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A new study shows that smoking tobacco cigarettes, like consuming alcohol, can lead to severe brain damage, though the mechanism is different. The study also suggests that second hand smoke exposure can also lead to brain damage.  (Source: The New York Times)

Perhaps that Guiness World Book Record for most cigarettes smoked wasn't such a good idea, now that the brain damage smoking tobacco causes is known...  (Source: Guiness World Book of Records)
Move over alcohol, brain damage has a new buddy

New research is set to be published in the July issue of the Journal of Neurochemistry that looks to offer yet another damning medical argument against smoking and allowing second hand smoke in public locations.  The new report finds that Tobacco smoke contains a compound which can cause brain damage.

The new study examined NNK, a procarinogen.  NNK is a toxic derivative of nicotine produced when the chemical is cured in preparation for use in cigarettes.  NNK is not found in other smoked drugs, such as cannabis.

Before the study it was thought that the compound could be damaging to the body, but it was unclear how damaging it was.  In the study, performed by Debapriya Ghosh and Dr Anirban Basu from the Indian National Brain Research Center (NBRC), it was found that the compound caused white blood cells in the central nervous system to attack healthy cells causing severe neurological damage.

Unlike alcohol or other forms of drug abuse, the drug does not impact brain tissue directly via oxidation or receptor damage.  Rather, it triggers an inflammatory immunological response that is believed to lead to Multiple Sclerosis and other brain diseases.

Both with in vivo, in mice, and in vitro tests, the researchers discovered that the compound elevated proinflammatory signaling proteins, proinflammatory effector proteins and other stress related proteins, and increased levels of proinflammatory cytokines, which act as molecular messengers between cells.  These factors led to increased activity by microglia, the brain's white blood cells responsible for attacking intruders.

The microglia turned on healthy cells, due to the increased level of these compounds.  States Professor Ghosh, "Considering the extreme economical and disease burden of neuroinflammation related disorders, it is extremely important from a medical, social and economic point of view to discover if NNK in tobacco causes neuroinflammation.  Our findings prove that tobacco compound NNK can activate microglia significantly which subsequently harms the nerve cells.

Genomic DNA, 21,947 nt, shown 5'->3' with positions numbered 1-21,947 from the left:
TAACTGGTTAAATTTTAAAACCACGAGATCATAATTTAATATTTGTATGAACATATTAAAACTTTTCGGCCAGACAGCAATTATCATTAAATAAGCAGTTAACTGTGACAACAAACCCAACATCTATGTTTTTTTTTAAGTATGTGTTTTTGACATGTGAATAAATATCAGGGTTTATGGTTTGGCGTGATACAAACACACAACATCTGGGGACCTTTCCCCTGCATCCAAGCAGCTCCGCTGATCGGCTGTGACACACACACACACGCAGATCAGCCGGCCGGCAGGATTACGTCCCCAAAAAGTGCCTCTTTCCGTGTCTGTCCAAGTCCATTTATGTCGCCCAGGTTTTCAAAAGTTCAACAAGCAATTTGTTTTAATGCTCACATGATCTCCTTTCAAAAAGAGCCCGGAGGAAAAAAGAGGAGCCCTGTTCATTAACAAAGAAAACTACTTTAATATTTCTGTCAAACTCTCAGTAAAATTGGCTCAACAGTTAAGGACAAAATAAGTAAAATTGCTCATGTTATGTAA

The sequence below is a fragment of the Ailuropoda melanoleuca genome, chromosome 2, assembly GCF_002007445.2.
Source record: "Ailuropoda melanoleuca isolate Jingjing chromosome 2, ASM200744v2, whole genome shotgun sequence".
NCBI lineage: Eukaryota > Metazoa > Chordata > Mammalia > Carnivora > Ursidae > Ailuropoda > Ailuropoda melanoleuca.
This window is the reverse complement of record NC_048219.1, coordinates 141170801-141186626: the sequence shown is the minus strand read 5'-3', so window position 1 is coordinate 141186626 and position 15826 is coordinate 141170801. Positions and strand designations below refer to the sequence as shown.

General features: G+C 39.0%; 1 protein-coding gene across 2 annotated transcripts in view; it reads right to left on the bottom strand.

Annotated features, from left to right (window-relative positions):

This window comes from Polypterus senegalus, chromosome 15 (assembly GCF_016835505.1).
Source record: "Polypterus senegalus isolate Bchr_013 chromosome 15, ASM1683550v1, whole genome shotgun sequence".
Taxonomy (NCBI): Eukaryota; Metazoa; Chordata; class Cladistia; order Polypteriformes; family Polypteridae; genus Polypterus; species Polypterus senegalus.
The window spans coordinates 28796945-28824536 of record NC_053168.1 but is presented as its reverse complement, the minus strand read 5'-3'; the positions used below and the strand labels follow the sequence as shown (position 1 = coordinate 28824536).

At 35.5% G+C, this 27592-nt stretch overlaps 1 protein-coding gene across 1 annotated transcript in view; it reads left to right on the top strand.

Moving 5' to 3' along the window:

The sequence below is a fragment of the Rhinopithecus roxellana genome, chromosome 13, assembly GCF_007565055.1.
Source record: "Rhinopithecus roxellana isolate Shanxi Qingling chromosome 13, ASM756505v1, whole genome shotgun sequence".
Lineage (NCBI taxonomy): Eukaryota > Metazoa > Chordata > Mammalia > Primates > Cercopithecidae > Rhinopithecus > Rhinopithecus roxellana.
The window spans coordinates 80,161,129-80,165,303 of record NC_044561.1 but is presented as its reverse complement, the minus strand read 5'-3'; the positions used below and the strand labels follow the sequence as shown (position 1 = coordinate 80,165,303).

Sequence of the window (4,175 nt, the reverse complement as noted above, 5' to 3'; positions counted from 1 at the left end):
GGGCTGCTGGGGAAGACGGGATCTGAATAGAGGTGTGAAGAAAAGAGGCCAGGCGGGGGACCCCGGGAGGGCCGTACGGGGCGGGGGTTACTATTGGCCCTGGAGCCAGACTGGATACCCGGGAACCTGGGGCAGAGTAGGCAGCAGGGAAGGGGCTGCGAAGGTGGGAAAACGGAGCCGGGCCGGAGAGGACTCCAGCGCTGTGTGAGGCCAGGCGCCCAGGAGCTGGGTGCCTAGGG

While most studies have focused on health threats from smoked tobacco, NNK is also present in chewing tobacco, helping make a stronger case against its use.  NNK is present in 20-310 nanograms in cigarettes, but is also can be present in concentrations as high as 26 nanograms in smoke filmed rooms.  This report adds more evidence that second hand smoke may damage non-smokers' health.

Concludes Professor Ghosh, "This research sheds light on the processes that lead to nerve cell damage in those who smoke cigarettes or consume tobacco products on regular basis."


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Smoking pilots
By bildan on 6/25/2009 6:06:14 PM , Rating: 1
The thing I can't understand is that while pilots have to endure periodic medical exams that, depending on the certificate they hold, covers a lot of arcane medical conditions some would consider minor, yet smoking isn't one of them. A smoker can walk out of a doctors office with a 1st class medical certificate, which lets him fly an airliner, with enough carbon monoxide in his blood to severely incapacitate him.

So, would you fly with a smoking pilot or seek the services on any professional who smoked? One way or another, don't smokers fail a basic intelligence test?




RE: Smoking pilots
By Jimbo on 6/25/2009 10:39:50 PM , Rating: 3
quote:
A smoker can walk out of a doctors office with a 1st class medical certificate, which lets him fly an airliner, with enough carbon monoxide in his blood to severely incapacitate him.


If he were severely incapacitated I don't think any pilot would be walking out of a doctor's office.

Chuck Yeager used to smoke more than two packs a day, would you say he's unqualified to fly?


RE: Smoking pilots
By mindless1 on 6/26/2009 6:57:02 PM , Rating: 2
You can't understand it because you have "learned" false facts from unreliable sources and/or pulled it out of yer arse.

The most dangerous condition with pilots is being overworked, which with an adequate co-pilot is less danger than equipment failure.

Therefore even if your guess were true, the ground mechanics and maintenance managers plus policy makers are the largest risk.

You fail a basic intelligence test because you fail to grasp you have been serviced fine your entire lifetime by people who smoked, that you simply didn't realize smoked.

If on the other hand you were depending on a buddy in Vietnam to carry you across miles of jungle, you'd then be more concerned about the negative cardiovascular and breathing problems during intense activity.


"And boy have we patented it!" -- Steve Jobs, Macworld 2007














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